China’s political and economic foray into Africa almost resembles the West’s exportation of its liberal democratic institutions through military occupation and reconstruction. Its economic model, state-led capitalism, however, has been far more useful in Africa. The profound relations China has with its African partners provide the opportunity for it to expand its leverage over the countries while maintaining mutual benefits.
Yet, China has not always been active in its investment deals in Africa. The 80s was a decade of economic death spell for the country, as it could not compete with western aid. As China began its ascent on the world stage as an economic power in the 90s, it needed oil and resources, and thus turned its attention on Africa once again, especially towards Sudan’s oil industry.
When the rest of the world stayed away, the China National Petroleum Corporation (CNPC) went ahead with its investments while the civil war raged on in Darfur. It became the biggest investor in Sudan, importing 70 percent of Sudan’s total oil exports in 2010. This engagement with China has changed Africa’s landscape. China is now Africa’s largest trading partner, having overtaken the United States in 2009.
As Chinese companies make serious advancements, becoming Sudan’s largest customer, western companies, on the other hand, are compelled to withdraw due to the civil war and human rights abuses by the Sudanese government. Further, the US relations with Sudan has been apprehensive ever since Omar al-Bashir seized power in 1989 and adopted a militant Islamist approach, playing host to several jihadists, including Osama bin Laden.
China needs both countries
In comparison, China dangles the complete package with money, technical expertise, and its leverage in the UN Security Council shield the country from international sanctions. In May 2012, China initially resisted a UN resolution that threatens Sudan and South Sudan with additional measures under article 41 of the UN Charter, which allows countries to impose economic and diplomatic sanctions if the countries fail to ignore their decisions. The council was voting on sanctioning on the countries if they fail to comply with demands to halt the escalating conflict.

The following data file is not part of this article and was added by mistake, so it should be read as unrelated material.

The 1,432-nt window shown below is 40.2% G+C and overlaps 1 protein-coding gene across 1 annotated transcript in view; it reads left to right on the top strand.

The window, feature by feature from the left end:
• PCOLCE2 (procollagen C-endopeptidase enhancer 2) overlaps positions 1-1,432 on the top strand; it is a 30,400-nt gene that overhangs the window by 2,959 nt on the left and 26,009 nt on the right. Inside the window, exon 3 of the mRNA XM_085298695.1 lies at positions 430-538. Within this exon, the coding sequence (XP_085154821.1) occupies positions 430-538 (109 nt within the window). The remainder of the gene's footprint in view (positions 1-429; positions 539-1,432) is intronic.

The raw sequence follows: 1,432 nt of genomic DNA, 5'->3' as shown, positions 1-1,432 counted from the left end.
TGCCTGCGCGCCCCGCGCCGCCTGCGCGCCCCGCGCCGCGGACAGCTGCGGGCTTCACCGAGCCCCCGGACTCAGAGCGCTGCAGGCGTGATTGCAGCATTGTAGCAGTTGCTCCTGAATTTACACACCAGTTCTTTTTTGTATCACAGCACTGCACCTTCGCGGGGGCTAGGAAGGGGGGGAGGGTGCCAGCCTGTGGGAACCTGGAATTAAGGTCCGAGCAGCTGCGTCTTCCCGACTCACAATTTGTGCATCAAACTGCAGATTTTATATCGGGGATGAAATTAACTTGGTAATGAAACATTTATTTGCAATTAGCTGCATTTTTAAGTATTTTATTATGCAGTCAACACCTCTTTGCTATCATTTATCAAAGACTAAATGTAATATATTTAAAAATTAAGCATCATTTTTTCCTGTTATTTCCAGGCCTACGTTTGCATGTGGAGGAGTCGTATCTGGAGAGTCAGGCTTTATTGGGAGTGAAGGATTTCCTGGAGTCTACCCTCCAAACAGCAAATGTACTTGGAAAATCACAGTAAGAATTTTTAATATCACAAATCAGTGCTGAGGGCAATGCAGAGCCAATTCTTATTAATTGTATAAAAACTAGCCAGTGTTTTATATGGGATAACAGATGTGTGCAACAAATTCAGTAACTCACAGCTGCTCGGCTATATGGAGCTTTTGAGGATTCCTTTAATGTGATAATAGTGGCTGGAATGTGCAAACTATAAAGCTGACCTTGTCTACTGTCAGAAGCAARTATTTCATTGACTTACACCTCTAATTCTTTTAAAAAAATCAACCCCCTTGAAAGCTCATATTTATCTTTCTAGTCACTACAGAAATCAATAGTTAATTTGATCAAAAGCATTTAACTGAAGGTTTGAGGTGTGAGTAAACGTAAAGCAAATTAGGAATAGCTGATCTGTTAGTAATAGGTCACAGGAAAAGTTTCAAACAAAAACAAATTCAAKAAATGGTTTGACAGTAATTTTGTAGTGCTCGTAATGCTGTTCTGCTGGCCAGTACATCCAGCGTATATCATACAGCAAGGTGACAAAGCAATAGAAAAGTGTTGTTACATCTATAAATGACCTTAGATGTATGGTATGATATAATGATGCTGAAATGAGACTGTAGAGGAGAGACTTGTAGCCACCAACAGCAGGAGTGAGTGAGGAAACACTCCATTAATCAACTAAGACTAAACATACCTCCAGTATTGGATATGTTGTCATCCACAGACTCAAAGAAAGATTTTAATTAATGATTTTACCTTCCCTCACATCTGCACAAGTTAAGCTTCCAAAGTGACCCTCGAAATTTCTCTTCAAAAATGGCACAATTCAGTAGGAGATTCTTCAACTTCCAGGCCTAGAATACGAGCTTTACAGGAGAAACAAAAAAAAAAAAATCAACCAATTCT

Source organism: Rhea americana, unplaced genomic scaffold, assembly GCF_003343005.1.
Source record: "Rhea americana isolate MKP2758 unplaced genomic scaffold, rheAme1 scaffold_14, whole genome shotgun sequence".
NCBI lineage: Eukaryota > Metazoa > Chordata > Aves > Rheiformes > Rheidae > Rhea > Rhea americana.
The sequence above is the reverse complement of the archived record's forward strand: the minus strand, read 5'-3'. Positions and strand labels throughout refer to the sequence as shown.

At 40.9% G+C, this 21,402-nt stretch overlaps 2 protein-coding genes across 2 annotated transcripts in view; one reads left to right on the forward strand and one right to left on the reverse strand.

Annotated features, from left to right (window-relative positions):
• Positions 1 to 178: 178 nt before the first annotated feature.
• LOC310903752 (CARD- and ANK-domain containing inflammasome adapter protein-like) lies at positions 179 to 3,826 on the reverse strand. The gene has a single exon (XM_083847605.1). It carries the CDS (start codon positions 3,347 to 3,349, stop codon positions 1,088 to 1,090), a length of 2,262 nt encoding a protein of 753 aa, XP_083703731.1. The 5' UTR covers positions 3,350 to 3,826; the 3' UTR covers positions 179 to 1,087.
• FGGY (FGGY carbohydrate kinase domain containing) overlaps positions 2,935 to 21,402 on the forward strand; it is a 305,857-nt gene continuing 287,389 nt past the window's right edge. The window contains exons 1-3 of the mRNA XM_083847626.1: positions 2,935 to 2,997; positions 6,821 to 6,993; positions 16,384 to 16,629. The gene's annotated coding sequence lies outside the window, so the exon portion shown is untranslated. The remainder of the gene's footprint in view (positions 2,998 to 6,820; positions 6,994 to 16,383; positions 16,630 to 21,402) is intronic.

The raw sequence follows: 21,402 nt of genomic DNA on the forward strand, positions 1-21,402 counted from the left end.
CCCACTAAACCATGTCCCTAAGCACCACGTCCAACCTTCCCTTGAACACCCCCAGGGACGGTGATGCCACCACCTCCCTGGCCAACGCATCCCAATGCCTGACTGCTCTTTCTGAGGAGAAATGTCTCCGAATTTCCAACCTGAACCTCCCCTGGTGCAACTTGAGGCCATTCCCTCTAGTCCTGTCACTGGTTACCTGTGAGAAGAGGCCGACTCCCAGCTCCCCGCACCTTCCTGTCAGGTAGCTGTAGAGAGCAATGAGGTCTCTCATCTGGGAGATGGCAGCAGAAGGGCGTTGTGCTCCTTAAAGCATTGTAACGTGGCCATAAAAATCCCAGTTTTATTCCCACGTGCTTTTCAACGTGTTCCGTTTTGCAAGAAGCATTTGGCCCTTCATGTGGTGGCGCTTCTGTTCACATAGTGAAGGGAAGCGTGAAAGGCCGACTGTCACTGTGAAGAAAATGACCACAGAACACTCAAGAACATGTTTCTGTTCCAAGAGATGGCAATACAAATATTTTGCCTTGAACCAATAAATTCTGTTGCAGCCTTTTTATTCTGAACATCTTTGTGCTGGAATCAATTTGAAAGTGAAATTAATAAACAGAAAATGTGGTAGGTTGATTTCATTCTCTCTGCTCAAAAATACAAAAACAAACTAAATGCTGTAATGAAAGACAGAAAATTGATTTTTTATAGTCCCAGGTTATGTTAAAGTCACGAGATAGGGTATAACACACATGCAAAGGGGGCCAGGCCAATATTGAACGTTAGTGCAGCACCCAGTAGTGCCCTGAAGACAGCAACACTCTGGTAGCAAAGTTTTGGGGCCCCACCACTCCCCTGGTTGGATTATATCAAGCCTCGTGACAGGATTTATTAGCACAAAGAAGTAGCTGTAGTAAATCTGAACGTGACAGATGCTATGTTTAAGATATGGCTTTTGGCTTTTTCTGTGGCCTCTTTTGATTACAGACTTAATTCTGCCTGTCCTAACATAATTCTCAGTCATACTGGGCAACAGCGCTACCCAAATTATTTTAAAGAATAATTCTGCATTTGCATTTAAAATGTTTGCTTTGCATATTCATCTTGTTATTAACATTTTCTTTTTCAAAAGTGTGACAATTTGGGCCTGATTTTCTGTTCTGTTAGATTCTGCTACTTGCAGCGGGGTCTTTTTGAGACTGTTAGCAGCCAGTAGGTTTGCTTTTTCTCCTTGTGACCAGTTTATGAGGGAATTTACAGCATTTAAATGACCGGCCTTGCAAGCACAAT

China pursue oil interests despite
Sudan and South Sudan seceded in 2011 after decades of civil war, which cost the lives of more than 2 million people. In early 2012, tensions were heightened once again following the fall out over oil revenues and border demarcations. Sudan confiscated the South’s crude claiming that the latter owed transit fees. South Sudan responded by shutting off its production and losing more than 98 percent of its income. By doing so, both countries are at the losing end: while 75 percent of the oil lies within the South, most of the pipelines run north.
China has been ratcheting up its investments, expanding new trade routes and forging new alliances in the newly independent South. Traditionally the ally of the Khartoum government, Beijing is heavily courting South Sudan with visits from senior officials and they became the first to establish a consulate general in Juba. They made efforts to assure continued access to its oil investments while providing arms to the North.
China needs both countries – while South Sudan has the oil, Sudan has the pipelines and refining equipment. But as it expands its unique brand of development aid into Sudan and South Sudan, stronger ties develop, and China cannot remain a passive investor.
With the “non-intervention” rule, investments flow into the country without any political conditionality. This has generally guided China’s foreign policy agenda in the developing world and has been popular with the African leaders, as it does not require a commitment to democratic standards. This was deeply challenged when the conflict broke out in 2012.